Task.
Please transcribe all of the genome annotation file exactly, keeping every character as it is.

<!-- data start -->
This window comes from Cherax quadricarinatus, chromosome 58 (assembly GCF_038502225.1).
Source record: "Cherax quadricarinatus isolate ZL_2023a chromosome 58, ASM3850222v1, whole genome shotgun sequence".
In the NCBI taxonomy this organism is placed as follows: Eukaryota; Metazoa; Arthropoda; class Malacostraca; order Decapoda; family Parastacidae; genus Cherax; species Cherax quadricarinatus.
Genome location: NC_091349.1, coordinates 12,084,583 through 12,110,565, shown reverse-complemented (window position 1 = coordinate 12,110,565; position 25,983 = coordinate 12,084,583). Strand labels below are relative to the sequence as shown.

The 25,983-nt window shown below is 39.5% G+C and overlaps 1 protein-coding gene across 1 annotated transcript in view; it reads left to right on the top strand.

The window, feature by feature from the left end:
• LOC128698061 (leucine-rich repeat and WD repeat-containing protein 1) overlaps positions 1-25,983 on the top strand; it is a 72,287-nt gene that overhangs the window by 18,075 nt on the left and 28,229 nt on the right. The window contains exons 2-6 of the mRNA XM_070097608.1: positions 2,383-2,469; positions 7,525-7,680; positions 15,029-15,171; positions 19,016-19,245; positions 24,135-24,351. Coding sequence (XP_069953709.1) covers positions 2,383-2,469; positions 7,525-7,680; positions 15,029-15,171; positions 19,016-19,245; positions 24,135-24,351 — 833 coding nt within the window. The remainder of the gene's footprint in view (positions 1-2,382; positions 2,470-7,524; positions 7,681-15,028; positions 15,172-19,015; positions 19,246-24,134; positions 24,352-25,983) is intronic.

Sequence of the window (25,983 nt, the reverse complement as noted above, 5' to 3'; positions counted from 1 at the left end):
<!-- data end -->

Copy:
This window comes from Cherax quadricarinatus, chromosome 58 (assembly GCF_038502225.1).
Source record: "Cherax quadricarinatus isolate ZL_2023a chromosome 58, ASM3850222v1, whole genome shotgun sequence".
In the NCBI taxonomy this organism is placed as follows: Eukaryota; Metazoa; Arthropoda; class Malacostraca; order Decapoda; family Parastacidae; genus Cherax; species Cherax quadricarinatus.
Genome location: NC_091349.1, coordinates 12,084,583 through 12,110,565, shown reverse-complemented (window position 1 = coordinate 12,110,565; position 25,983 = coordinate 12,084,583). Strand labels below are relative to the sequence as shown.

The 25,983-nt window shown below is 39.5% G+C and overlaps 1 protein-coding gene across 1 annotated transcript in view; it reads left to right on the top strand.

The window, feature by feature from the left end:
• LOC128698061 (leucine-rich repeat and WD repeat-containing protein 1) overlaps positions 1-25,983 on the top strand; it is a 72,287-nt gene that overhangs the window by 18,075 nt on the left and 28,229 nt on the right. The window contains exons 2-6 of the mRNA XM_070097608.1: positions 2,383-2,469; positions 7,525-7,680; positions 15,029-15,171; positions 19,016-19,245; positions 24,135-24,351. Coding sequence (XP_069953709.1) covers positions 2,383-2,469; positions 7,525-7,680; positions 15,029-15,171; positions 19,016-19,245; positions 24,135-24,351 — 833 coding nt within the window. The remainder of the gene's footprint in view (positions 1-2,382; positions 2,470-7,524; positions 7,681-15,028; positions 15,172-19,015; positions 19,246-24,134; positions 24,352-25,983) is intronic.

Sequence of the window (25,983 nt, the reverse complement as noted above, 5' to 3'; positions counted from 1 at the left end):